Many claims have been made about the vast potential of artificial intelligence (AI). And indeed, from sheep-shearing robots to self-driving Lyft cars, the possibilities are near-endless when it comes to what AI can do for the world and the people who live in it. However, the fanfare over AI is not without its share of alarm -- especially when it comes to the future of the workforce. While we may not know exactly what to expect, here’s a closer look at four ways experts think AI may change what jobs look like moving forward.
1. Jobs may change in nature but won’t disappear.
When most people hear the words “AI” and “jobs” they immediately jump to the topic of machines replacing human workers. However, this may be a leap in the wrong direction. According to Euan Cameron, PWC’s first UK artificial intelligence leader, it’s not about whether machines will take human jobs, but rather about how they’ll change them.
Cameron told Marginalia, “In many cases the nature of jobs will change rather than disappear because of AI. And automation will also enable some workers to focus on higher value, more rewarding, and creative work, removing the monotony from their day jobs. We are of course expecting new types of roles too.”
He continues, “There has always been disruption whenever new technology has ticked. We saw it with the industrial mass production, the internet, personal computing, and enterprise technology. In all those instances, the technology created periods of rapid disruption in terms of jobs. New technology has always made some tasks and roles disappear more quickly, but it also has created new occupations. This is how our society has evolved. The same is true with artificial intelligence.”
The takeaway? As with most things in life, the ability to adapt and evolve can mean the difference between survival and extinction.
2. Some fields will be more affected by AI than others.
This isn’t to say all jobs are safe. Machines are very good at certain manual and routine tasks, and this will lead to job replacement -- particularly in more susceptible sectors like transportation and storage, manufacturing, and wholesale retail trade. Healthcare, customer service, and finance are also projected to be among the industries most impacted by AI -- both in terms of job replacement and job enhancement.
But even these vulnerabilities aren’t necessarily cause for concern so long as workers commit themselves to staying productive and relevant. Says Cameron, “We need to develop an attitude towards continuous re-skilling. It’s about understanding and recognizing that existing relevant skills, that we may have spent so much time on to develop, might not be sufficient or applicable throughout our career. It requires the ability to adapt over time and retrain throughout our working life in the face of the accelerating pace of technological change.”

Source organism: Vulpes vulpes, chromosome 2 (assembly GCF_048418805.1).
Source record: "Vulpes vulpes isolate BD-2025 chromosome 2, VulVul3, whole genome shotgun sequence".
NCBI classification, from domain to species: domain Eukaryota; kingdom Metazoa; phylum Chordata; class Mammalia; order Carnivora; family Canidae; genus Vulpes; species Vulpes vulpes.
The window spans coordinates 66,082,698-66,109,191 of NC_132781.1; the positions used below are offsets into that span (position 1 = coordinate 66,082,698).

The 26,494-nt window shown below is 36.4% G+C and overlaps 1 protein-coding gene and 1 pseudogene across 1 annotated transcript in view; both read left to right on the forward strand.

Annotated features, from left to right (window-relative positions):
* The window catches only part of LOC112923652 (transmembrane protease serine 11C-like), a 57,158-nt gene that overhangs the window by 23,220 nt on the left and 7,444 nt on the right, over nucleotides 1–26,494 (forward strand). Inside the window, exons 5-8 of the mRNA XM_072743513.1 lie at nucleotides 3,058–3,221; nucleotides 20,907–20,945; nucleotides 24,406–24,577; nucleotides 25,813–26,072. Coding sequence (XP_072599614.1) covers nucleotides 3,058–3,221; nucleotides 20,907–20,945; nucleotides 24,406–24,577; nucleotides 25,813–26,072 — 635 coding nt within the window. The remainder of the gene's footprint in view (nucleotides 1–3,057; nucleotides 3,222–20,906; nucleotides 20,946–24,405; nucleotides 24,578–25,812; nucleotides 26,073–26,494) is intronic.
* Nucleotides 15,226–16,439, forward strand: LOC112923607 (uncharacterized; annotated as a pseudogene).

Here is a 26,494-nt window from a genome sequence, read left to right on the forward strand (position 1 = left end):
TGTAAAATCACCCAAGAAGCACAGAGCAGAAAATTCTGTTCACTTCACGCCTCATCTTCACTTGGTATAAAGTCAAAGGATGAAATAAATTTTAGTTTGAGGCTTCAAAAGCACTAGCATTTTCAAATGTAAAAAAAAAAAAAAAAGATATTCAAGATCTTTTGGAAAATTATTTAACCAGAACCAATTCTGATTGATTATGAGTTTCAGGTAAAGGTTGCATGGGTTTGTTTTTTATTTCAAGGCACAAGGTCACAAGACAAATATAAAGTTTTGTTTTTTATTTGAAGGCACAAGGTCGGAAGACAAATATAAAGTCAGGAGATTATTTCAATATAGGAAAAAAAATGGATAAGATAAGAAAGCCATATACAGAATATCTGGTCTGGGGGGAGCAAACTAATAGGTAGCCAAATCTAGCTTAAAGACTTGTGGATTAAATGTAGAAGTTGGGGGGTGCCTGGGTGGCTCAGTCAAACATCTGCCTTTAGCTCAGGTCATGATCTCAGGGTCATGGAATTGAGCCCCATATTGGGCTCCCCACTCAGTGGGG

3. The hiring process will improve.
Computers have already vastly accelerated the hiring process. However, AI is expected to play an increasingly pivotal role in the human resources sector.
MarketWatch recently highlighted two types of software aimed helping employers find the best employees for jobs: “Such software often works in one of two ways: spotting the most promising resumes among what may be an unmanageable deluge, or widening the net so employers can find a more diverse pool of candidates than they would select on their own.”
Meanwhile, HubSpot director of recruiting Becky McCullough told MarketWatch of the impact of AI on the company’s hiring productivity, “It has set new benchmarks for response rate [the percentage of candidates who reply to a recruiter’s solicitation] and we can a/b test various outreach tactics. It has put more rigor [into our process] and given us access to more data on candidates who are either very early in our recruiting process or are not yet there but who we’re trying to engage.”
4. Job tracking will become the status quo.
As it turns out, people may have just cause to fear losing their jobs because of AI -- but not because of job replacement. Rather, because AI-enabled productivity tracking will offer employers new insights into how employees are managing their job duties and responsibilities across everything from how they’re using their computers to where they’re spending their time. In other words, spend too much on Facebook and your boss will know about it.
Tracking workers’ behaviors and computer use may even become valuable retention tools for employers. For example, copying a database of contacts may signify an employee’s intention to leave a job, whereas shifts in language are also telling. Veriato Chief Security Officer David Green told MarketWatch, “If the tone of a typically happy person suddenly goes negative, there may be an alert that they’re at risk of flight, insider threat or even just a productivity problem that needs remediation.”
Ultimately, while there’s no definite what to know what AI means for jobs, it is coming and will change both the workforce and the world at large. Adopting a strategic approach can help you not only embrace whatever AI brings, but also to play a role in harnessing that potential toward the greater -- not to mention your own -- good.
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